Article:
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Report of The Joint Committee to Inquire into the Conditions of Affairs in the Late Insurrectionary States, vols. 1–5, 1871

The Joint Committee that investigated the Ku Klux Klan released its report in 1871. The thirteen volumes described Klan violence against African Americans in seven Southern states. It persuaded President Ulysses S. Grant to launch a vigorous campaign against the Ku Klux Klan, nearly destroying the organization as it was then constituted.

U.S. Senate Library

Report of The Joint Committee to Inquire into the Conditions of Affairs in the Late Insurrectionary States, vols. 1–5, 1871

The Ku Klux Klan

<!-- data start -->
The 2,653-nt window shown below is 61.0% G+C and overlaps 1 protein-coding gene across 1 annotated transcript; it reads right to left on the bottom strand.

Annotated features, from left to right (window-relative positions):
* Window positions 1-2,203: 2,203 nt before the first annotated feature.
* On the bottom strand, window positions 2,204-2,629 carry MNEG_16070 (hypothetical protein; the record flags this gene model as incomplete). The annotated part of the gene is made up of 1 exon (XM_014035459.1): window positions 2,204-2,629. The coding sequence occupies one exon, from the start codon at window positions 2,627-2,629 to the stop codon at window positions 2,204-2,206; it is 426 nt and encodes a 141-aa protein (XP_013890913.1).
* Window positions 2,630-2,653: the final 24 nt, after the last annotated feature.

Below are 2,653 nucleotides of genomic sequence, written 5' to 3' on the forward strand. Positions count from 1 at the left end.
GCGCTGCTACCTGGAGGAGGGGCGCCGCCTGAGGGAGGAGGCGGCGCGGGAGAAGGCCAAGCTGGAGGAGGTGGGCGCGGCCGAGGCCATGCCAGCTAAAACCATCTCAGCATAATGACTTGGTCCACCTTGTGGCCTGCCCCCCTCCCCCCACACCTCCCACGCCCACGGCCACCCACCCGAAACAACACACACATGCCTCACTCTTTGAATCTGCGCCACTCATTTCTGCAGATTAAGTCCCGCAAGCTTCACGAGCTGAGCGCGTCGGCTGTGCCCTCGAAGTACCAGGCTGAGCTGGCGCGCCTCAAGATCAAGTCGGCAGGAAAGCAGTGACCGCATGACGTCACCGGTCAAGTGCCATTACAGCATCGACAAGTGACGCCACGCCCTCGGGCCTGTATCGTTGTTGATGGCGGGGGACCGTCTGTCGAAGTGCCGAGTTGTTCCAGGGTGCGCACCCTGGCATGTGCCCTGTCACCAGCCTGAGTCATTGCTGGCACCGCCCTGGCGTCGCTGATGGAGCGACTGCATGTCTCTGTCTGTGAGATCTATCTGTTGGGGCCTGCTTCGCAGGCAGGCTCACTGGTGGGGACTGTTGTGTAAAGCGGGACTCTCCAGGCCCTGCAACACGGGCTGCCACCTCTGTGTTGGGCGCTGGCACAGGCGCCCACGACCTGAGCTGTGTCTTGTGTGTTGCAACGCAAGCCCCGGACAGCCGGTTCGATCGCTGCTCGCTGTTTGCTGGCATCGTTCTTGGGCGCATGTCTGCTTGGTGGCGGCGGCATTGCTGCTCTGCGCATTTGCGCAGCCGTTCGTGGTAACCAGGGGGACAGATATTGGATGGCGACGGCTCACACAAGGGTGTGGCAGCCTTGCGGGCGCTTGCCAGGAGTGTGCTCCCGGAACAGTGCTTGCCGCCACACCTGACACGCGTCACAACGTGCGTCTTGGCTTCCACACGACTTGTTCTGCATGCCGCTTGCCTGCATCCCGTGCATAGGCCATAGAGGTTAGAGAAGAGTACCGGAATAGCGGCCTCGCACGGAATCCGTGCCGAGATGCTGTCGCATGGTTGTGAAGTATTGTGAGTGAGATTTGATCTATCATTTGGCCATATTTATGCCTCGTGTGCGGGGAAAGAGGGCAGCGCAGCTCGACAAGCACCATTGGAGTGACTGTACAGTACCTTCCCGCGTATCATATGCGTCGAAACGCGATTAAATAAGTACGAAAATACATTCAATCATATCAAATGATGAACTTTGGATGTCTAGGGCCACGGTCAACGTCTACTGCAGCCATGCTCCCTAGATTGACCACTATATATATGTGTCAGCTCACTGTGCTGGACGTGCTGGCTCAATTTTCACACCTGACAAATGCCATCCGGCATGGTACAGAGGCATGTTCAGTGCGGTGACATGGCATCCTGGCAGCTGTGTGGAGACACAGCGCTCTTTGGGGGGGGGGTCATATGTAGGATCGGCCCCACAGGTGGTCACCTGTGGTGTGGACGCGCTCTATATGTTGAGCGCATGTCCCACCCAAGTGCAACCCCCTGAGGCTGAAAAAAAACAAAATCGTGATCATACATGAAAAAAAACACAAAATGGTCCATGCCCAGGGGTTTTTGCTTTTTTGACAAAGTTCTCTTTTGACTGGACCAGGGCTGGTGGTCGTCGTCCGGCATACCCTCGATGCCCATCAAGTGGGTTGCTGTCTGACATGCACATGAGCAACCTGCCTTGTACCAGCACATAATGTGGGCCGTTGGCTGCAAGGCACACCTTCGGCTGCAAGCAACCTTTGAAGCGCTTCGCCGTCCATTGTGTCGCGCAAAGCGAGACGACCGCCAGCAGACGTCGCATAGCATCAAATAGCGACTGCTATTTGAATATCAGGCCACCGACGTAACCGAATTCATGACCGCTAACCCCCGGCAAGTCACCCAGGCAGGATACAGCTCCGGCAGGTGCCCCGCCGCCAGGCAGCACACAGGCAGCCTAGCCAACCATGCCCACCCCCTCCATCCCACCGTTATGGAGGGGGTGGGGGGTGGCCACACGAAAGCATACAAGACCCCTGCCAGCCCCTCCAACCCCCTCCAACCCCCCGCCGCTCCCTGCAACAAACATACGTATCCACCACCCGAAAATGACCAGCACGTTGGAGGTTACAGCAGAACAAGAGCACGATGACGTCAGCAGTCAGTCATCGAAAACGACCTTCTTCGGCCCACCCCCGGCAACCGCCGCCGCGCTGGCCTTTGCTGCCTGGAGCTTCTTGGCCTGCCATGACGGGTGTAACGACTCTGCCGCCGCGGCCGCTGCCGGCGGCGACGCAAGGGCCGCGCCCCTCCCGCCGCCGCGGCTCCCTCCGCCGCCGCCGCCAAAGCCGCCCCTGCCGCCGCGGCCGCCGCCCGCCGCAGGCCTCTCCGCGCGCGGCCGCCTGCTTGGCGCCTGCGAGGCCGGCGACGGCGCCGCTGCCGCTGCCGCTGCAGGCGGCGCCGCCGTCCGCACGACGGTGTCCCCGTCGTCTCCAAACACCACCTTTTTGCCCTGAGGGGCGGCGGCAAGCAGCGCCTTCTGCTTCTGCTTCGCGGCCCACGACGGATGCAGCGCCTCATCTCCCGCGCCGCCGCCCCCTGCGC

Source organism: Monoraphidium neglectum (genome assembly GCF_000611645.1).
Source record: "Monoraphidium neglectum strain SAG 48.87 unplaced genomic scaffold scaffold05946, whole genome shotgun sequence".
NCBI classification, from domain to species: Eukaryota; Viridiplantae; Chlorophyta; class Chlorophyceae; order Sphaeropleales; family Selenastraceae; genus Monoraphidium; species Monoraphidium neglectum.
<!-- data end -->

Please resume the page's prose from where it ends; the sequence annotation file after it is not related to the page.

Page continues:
After the Thirteenth Amendment abolished slavery in 1865, those opposed to freedom for African Americans found other means of control. Southern states implemented restrictive laws known as Black Codes, and armed vigilantes formed the Ku Klux Klan and used violent intimidation. Several congressional committees investigated the Klan, and Congress passed the Enforcement Act of 1870 to protect freedmen against violence. A Joint Committee to Inquire into the Conditions of Affairs in the Late Insurrectionary States formed in 1871 and exposed the Klan’s tactics, hastening a decline that lasted until the 1920s.